Within a few months of my accident, my beloved stepfather, John Kuhr, was diagnosed with Amyotrophic Lateral Sclerosis (ALS). ALS is a progressive neurodegenerative disease that affects nerve cells in the brain and the spinal cord. It slowly paralyzes you until you die. We don’t know why people get it; it seems to strike at random. It is 100 percent fatal and there are no meaningfully effective treatments. Life expectancy post-diagnosis averages two to four years.

RIP John H. Kuhr: July 5, 1946 – February 8, 2020
RIP John H. Kuhr: July 5, 1946 – February 8, 2020

John was more than just a stepfather to me. I thought of him as my dad. I wouldn’t be where I am in life today without him. So I spent 2019 trying unsuccessfully to keep it all together while frequently traveling between my home in California and my parents’ in Ohio. Of course, my business began to contract. My marriage eventually failed. My health was deteriorating. John died in February 2020. The pandemic’s arrival was the cherry on top.  

This was my dark night of the soul and I almost didn’t survive it.

This time, my life was so demolished that I had no choice but to surrender and do the deeper healing; the shadow work. No more coddling or spiritual bypassing. I sat with feelings I had spent a lifetime trying to escape. I dissected the roots of my guilt and shame. I examined thought patterns and searched my blind spots.

Then naturally, I had to let go of everything I thought I was, had, and knew.

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I am learning that because I hadn’t integrated emotions associated with my trauma, those wounds were subconsciously driving me. I was unknowingly perpetuating cycles of abuse toward myself and others. I couldn’t trust my intuition enough to heed the wisdom of red flags. Ego and insecurity impacted my decision-making.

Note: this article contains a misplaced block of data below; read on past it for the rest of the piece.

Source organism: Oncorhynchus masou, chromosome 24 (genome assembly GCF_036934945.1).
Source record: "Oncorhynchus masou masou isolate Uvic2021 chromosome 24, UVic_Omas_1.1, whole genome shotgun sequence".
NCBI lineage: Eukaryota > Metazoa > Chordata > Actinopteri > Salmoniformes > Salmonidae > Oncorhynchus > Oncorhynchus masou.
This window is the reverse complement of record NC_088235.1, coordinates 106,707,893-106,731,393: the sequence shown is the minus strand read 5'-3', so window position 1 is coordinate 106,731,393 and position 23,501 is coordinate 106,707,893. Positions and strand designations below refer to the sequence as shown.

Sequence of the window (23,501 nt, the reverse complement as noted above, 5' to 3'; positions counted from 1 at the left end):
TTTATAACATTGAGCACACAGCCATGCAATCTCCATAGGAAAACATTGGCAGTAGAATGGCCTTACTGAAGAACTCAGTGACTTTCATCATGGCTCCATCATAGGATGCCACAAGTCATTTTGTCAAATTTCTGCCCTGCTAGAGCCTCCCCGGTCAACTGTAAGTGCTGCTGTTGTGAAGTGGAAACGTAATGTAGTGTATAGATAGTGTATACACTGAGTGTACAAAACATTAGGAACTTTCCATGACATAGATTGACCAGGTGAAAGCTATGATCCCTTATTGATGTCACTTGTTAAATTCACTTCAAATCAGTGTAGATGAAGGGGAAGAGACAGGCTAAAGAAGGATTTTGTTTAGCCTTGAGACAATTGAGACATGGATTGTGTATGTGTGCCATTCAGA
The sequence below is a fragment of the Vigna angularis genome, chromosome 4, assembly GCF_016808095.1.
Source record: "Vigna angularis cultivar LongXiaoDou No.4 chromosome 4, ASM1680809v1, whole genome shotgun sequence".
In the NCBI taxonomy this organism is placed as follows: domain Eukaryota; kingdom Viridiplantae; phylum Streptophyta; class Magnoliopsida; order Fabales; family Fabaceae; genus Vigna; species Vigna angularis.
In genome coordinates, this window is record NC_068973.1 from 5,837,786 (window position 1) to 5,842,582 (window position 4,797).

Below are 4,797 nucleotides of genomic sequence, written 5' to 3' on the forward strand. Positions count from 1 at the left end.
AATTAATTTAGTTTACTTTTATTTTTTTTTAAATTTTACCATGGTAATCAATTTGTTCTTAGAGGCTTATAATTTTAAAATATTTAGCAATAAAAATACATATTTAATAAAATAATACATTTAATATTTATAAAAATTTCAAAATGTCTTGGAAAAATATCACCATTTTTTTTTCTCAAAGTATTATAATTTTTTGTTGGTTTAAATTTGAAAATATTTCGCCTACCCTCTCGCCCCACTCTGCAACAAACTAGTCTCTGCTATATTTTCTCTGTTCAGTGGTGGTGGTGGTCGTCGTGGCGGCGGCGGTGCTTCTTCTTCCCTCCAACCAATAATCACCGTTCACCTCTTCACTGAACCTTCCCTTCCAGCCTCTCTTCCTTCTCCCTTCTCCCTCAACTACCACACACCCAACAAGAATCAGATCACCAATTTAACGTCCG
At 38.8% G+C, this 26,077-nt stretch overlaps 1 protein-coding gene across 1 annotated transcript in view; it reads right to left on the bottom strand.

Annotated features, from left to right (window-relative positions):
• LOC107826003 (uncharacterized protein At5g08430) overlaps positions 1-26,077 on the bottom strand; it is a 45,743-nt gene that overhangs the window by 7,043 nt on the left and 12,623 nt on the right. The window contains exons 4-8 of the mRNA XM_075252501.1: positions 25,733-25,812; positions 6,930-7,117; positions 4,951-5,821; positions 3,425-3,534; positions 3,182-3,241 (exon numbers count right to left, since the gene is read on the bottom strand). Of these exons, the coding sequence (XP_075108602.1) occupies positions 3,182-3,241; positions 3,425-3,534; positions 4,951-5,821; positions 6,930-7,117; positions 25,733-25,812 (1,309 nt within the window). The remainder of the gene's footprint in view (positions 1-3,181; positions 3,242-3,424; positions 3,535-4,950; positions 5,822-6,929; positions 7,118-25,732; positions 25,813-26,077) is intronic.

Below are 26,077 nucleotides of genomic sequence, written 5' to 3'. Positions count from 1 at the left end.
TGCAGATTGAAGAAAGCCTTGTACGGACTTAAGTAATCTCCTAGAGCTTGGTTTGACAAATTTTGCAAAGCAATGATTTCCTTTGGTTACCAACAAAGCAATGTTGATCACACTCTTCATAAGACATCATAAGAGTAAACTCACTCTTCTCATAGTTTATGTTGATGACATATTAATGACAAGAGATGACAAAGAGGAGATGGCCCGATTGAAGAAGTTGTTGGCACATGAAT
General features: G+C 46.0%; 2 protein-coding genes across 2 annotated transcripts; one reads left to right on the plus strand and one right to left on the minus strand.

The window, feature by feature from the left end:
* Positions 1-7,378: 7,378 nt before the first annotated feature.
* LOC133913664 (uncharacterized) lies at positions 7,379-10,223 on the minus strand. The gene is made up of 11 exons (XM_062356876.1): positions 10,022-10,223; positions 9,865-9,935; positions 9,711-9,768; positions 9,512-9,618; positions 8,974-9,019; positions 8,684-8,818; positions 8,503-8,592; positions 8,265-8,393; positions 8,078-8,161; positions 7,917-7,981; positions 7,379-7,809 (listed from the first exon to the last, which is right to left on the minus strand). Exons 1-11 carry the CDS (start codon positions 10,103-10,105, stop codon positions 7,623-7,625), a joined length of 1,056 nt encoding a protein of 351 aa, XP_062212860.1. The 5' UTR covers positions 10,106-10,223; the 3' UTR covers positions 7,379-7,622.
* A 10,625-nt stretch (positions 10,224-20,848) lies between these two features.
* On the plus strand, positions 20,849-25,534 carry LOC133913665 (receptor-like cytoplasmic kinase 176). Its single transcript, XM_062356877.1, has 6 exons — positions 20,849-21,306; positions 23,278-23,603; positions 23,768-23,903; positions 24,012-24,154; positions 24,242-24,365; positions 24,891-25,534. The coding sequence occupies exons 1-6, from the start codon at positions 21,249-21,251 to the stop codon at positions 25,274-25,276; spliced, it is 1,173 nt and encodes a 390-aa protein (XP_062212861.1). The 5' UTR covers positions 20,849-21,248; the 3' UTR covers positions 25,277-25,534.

It was as if I was cut off from my true nature and I couldn’t accurately perceive my own best interests through this lens.

I was self-sabotaging.

Armed with this knowledge, I began choosing better and my life started to improve. It feels like I’m reprogramming my brain, or at least updating the software.

Photo credit: Markus Spiske from Pexels

This is a long process and I’ll be working through it for the rest of my life. But I already have twice the amount of energy compared to this time last year. I am happier and more peaceful. My mental health no longer interferes with daily activities. The intensity of my symptoms has eased. Life seems to be opening up in new ways. For the first time in a long time, I feel hope for the future again.

It feels like a Glow Up!

This three-year anniversary is meaningful because it feels like a resurrection of sorts. I am coming back to life – and better than before. The brain injury took so much, but it came with the priceless opportunity to finally heal that which has been holding me back. The journey is just beginning, but now I’m on the right track.

Molly Beane, summer 2021

To Be Continued in Part 2: Is America Self-Sabotaging?